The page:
Hurricanes are nature's most destructive storms and they are becoming more powerful as the globe warms. Hurricane Climatology explains how to analyze and model hurricane data to better understand and predict present and future hurricane activity. It uses the open-source and now widely used R software for statistical computing to create a tutorial-style manual for independent study, review, and reference. The text is written around the code that when copied will reproduce the graphs, tables, and maps. The approach is different from other books that use R. It focuses on a single topic and explains how to make use of R to better understand the topic. The book is organized into two parts, the first of which provides material on software, statistics, and data. The second part presents methods and models used in hurricane climate research.
James B. Elsner is the Earl and Sophia Shaw Professor of Geography at Florida State University where he teaches applied spatial statistics and hurricane climatology. Dr. Elsner is President and CEO of Climatek; a company that develops software for hurricane-risk models. His research interests include the changing nature of hurricane risk. He has written more than 110 research articles and two books. Dr. Thomas Herbert Jagger is Vice President of Climatek and independent researcher. He has written more than 25 papers advancing the use of statistical analysis in weather and climate. As Vice president of Climatek he has incorporated Bayesian analysis and extreme value modeling into his research on hurricane climatology and hurricane risk analysis.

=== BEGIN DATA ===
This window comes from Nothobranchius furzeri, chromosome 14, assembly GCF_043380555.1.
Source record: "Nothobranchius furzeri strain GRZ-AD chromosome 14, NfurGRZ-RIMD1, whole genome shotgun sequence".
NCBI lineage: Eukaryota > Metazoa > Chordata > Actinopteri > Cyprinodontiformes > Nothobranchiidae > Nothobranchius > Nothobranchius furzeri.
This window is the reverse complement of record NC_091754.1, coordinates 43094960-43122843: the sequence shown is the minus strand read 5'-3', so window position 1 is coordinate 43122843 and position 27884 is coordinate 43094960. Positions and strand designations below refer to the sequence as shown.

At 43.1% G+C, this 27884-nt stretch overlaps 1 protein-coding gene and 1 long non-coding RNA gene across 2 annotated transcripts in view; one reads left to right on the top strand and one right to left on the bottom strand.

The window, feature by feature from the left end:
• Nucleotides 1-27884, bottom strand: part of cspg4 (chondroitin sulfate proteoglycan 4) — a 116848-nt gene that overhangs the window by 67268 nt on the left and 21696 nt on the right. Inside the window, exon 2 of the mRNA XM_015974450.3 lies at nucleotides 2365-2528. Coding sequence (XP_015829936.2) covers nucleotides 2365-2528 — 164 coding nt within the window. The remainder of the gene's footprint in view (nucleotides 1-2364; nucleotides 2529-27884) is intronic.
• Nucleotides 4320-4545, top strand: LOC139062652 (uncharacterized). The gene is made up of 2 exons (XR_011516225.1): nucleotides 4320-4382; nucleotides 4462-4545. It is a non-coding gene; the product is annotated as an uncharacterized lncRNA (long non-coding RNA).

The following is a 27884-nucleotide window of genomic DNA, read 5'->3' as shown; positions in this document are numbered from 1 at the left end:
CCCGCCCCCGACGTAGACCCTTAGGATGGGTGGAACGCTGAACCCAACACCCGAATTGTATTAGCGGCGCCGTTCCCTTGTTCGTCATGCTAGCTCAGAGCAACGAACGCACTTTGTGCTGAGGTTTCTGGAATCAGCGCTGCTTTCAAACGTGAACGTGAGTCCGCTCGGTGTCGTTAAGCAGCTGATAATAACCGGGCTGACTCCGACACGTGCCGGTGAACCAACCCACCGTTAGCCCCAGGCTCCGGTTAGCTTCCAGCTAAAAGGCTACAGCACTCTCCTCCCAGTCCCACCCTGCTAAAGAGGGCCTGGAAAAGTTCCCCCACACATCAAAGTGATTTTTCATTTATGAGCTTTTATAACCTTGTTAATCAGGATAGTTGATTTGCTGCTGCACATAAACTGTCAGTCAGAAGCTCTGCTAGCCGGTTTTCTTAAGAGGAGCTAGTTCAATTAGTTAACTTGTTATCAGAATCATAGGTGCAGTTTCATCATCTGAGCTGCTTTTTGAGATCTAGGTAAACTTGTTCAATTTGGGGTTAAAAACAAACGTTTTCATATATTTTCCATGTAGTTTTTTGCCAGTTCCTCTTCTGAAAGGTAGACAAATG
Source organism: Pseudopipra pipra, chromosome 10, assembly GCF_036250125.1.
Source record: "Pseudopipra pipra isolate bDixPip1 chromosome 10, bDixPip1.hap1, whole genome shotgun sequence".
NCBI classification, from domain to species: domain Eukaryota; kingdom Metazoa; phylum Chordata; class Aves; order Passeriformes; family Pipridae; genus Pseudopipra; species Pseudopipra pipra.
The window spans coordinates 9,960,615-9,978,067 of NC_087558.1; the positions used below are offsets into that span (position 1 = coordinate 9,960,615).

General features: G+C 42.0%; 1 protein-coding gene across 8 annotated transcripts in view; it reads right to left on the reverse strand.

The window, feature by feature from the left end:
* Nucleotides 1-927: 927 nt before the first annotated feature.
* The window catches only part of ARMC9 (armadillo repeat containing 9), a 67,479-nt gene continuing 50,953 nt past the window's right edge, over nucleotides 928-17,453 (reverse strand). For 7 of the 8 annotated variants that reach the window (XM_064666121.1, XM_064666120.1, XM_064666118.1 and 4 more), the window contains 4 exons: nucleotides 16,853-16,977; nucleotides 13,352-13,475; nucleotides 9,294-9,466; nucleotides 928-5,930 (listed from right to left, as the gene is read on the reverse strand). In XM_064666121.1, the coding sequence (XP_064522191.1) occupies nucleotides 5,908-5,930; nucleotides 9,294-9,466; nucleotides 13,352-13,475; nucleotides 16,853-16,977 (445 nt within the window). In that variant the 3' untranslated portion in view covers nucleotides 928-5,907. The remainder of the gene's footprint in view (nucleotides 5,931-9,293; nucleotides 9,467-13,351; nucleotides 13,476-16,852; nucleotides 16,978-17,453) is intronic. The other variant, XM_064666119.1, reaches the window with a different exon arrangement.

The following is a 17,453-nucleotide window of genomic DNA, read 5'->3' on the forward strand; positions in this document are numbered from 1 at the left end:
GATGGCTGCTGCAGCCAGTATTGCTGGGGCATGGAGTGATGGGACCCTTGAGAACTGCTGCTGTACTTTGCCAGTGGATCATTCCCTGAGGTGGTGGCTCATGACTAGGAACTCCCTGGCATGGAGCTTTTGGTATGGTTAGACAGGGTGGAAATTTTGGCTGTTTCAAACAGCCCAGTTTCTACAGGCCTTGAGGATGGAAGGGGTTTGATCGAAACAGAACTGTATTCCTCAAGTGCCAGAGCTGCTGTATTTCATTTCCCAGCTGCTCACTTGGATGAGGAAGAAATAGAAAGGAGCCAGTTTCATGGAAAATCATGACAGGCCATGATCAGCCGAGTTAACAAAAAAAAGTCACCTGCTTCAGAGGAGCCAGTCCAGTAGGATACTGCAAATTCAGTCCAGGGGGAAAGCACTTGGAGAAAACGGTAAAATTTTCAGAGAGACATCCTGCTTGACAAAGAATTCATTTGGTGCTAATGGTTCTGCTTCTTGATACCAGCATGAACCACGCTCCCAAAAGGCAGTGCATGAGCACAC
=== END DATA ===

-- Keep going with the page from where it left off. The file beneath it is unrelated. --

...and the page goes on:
I Software, Statistics, and Data ; 1 Hurricanes, Climate, and Statistics ; 1.1 Hurricanes ; 1.2 Climate ; 1.3 Statistics ; 1.4 R ; 1.5 Organization ; 2 R Tutorial ; 2.1 Introduction ; 2.2 Data ; 2.2.1 Small amounts ; 2.2.2 Functions ; 2.2.3 Vectors ; 2.2.4 Structured data ; 2.2.5 Logic ; 2.2.6 Imports ; 2.3 Tables and Plots ; 3 Classical Statistics ; 3.1 Descriptive Statistics ; 3.2 Probability and Distributions ; 3.3 One-Sample Tests ; 3.4 Wilcoxon Signed-Rank Test ; 3.5 Two-Sample Tests ; 3.6 Statistical Formula ; 3.7 Compare Variances ; 3.8 Two-Sample Wilcoxon Test ; 3.9 Correlation ; 3.10 Linear Regression ; 3.11 Multiple Linear Regression ; 4 Bayesian Statistics ; 4.1 Learning About the Proportion of Landfalls ; 4.2 Inference ; 4.3 Credible Interval ; 4.4 Predictive Density ; 4.5 Is Bayes Rule Needed? ; 4.6 Bayesian Computation ; 5 Graphs and Maps ; 5.1 Graphs ; 5.2 Time series ; 5.3 Maps ; 5.4 Coordinate Reference Systems ; 5.5 Export ; 5.6 Other Graphic Packages ; 6 Data Sets ; 6.1 Best-Tracks ; 6.2 Annual Aggregation ; 6.3 Coastal County Winds ; 6.4 NetCDF Files ; II Models and Methods ; 7 Frequency Models ; 7.1 Counts ; 7.2 Environmental Variables ; 7.3 Bivariate Relationships ; 7.4 Poisson Regression ; 7.5 Model Predictions ; 7.6 Forecast Skill ; 7.7 Nonlinear Regression Structure ; 7.8 Zero-Inflated Count Model ; 7.9 Machine Learning ; 7.10 Logistic Regression ; 8 Intensity Models 211 ; 8.1 Lifetime Highest Intensity ; 8.2 Fastest Hurricane Winds ; 8.3 Categorical Wind Speeds by County ; 9 Spatial Models ; 9.1 Track Hexagons ; 9.2 SST Data ; 9.3 SST and Intensity ; 9.4 Spatial Autocorrelation ; 9.5 Spatial Regression Models ; 9.6 Spatial Interpolation ; 10 Time Series Models ; 10.1 Time Series Overlays ; 10.2 Discrete Time Series ; 10.3 Change Points ; 10.4 Continuous Time Series ; 10.5 Time Series Network ; 11 Cluster Models ; 11.1 Time Clusters ; 11.2 Spatial Clusters ; 11.3 Feature Clusters ; 12 Bayesian Models ; 12.1 Long-Range Outlook ; 12.2 Seasonal Model ; 12.3 Consensus Model ; 12.4 Space-Time Model ; 13 Impact Models ; 13.1 Extreme Losses ; 13.2 Future Wind Damage ; A Functions, Packages, and Data ; A.1 Functions ; A.2 Packages ; A.3 Data Sets ; B Install Package From Source